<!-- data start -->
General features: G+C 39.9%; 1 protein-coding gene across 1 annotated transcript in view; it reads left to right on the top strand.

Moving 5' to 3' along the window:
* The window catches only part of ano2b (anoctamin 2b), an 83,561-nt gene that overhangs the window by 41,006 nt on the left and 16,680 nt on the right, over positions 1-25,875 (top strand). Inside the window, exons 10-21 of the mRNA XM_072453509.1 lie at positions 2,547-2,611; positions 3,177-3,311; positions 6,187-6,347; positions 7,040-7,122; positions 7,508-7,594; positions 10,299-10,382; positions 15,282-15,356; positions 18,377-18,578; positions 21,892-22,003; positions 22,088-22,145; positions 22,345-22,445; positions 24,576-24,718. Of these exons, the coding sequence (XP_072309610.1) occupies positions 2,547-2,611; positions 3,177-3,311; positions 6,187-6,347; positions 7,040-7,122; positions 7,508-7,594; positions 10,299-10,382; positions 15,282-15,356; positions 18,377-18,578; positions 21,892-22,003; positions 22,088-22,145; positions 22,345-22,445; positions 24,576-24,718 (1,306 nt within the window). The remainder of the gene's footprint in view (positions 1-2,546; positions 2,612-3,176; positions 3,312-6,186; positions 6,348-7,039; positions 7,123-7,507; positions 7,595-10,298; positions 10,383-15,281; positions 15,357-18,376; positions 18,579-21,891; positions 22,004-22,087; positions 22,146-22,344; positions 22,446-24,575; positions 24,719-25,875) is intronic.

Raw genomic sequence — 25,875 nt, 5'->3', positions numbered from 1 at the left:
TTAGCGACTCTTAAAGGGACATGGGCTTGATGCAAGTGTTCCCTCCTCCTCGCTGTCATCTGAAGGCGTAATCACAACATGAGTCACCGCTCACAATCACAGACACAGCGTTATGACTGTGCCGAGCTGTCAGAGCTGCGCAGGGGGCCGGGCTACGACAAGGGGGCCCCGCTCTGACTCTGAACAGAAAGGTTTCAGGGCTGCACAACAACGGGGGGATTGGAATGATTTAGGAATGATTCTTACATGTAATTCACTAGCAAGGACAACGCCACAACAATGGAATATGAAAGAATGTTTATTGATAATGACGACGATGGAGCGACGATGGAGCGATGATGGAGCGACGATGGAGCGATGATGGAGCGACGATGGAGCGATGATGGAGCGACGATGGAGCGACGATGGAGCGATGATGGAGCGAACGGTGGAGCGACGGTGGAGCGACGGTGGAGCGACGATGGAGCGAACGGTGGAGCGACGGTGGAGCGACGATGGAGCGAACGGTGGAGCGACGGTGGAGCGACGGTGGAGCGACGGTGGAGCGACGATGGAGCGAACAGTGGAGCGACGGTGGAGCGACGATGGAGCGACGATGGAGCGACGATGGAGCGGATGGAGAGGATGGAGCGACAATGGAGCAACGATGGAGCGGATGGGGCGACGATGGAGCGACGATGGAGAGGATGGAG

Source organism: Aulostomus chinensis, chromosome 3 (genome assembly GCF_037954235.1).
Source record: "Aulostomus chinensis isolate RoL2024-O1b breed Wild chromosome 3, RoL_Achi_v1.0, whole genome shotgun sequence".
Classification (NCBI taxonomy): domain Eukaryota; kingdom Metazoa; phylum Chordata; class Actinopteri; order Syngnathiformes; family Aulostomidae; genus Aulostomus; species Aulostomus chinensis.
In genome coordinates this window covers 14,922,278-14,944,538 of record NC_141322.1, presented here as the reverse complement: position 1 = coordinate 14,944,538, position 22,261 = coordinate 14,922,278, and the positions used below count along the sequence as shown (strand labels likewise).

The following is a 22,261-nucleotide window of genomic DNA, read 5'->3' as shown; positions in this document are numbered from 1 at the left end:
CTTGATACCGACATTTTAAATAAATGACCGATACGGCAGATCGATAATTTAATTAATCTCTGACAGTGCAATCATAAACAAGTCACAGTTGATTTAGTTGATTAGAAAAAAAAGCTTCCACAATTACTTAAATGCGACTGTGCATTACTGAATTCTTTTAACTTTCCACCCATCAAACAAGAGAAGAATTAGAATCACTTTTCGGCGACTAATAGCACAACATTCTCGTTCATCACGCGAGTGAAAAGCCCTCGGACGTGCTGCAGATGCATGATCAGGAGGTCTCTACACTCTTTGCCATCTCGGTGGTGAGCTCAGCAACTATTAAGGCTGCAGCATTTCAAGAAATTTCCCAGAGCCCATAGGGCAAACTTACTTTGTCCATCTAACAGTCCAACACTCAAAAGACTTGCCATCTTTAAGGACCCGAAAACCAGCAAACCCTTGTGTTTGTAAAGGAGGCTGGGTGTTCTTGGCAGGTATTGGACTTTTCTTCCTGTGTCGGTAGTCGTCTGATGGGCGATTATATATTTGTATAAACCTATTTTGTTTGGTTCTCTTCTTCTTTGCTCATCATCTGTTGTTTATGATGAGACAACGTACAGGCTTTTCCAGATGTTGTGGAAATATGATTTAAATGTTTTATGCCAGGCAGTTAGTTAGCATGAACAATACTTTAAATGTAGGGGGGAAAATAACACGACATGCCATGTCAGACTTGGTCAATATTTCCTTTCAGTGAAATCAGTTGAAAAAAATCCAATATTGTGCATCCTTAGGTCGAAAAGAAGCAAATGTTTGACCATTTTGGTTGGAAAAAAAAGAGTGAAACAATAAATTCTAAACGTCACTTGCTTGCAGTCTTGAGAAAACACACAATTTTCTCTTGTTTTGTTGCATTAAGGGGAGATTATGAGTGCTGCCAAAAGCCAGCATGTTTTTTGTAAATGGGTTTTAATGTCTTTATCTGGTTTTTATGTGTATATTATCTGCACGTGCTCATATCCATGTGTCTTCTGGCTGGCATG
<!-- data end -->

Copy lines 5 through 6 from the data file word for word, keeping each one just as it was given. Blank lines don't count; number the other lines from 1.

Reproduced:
TTAGCGACTCTTAAAGGGACATGGGCTTGATGCAAGTGTTCCCTCCTCCTCGCTGTCATCTGAAGGCGTAATCACAACATGAGTCACCGCTCACAATCACAGACACAGCGTTATGACTGTGCCGAGCTGTCAGAGCTGCGCAGGGGGCCGGGCTACGACAAGGGGGCCCCGCTCTGACTCTGAACAGAAAGGTTTCAGGGCTGCACAACAACGGGGGGATTGGAATGATTTAGGAATGATTCTTACATGTAATTCACTAGCAAGGACAACGCCACAACAATGGAATATGAAAGAATGTTTATTGATAATGACGACGATGGAGCGACGATGGAGCGATGATGGAGCGACGATGGAGCGATGATGGAGCGACGATGGAGCGATGATGGAGCGACGATGGAGCGACGATGGAGCGATGATGGAGCGAACGGTGGAGCGACGGTGGAGCGACGGTGGAGCGACGATGGAGCGAACGGTGGAGCGACGGTGGAGCGACGATGGAGCGAACGGTGGAGCGACGGTGGAGCGACGGTGGAGCGACGGTGGAGCGACGATGGAGCGAACAGTGGAGCGACGGTGGAGCGACGATGGAGCGACGATGGAGCGACGATGGAGCGGATGGAGAGGATGGAGCGACAATGGAGCAACGATGGAGCGGATGGGGCGACGATGGAGCGACGATGGAGAGGATGGAG

Source organism: Aulostomus chinensis, chromosome 3 (genome assembly GCF_037954235.1).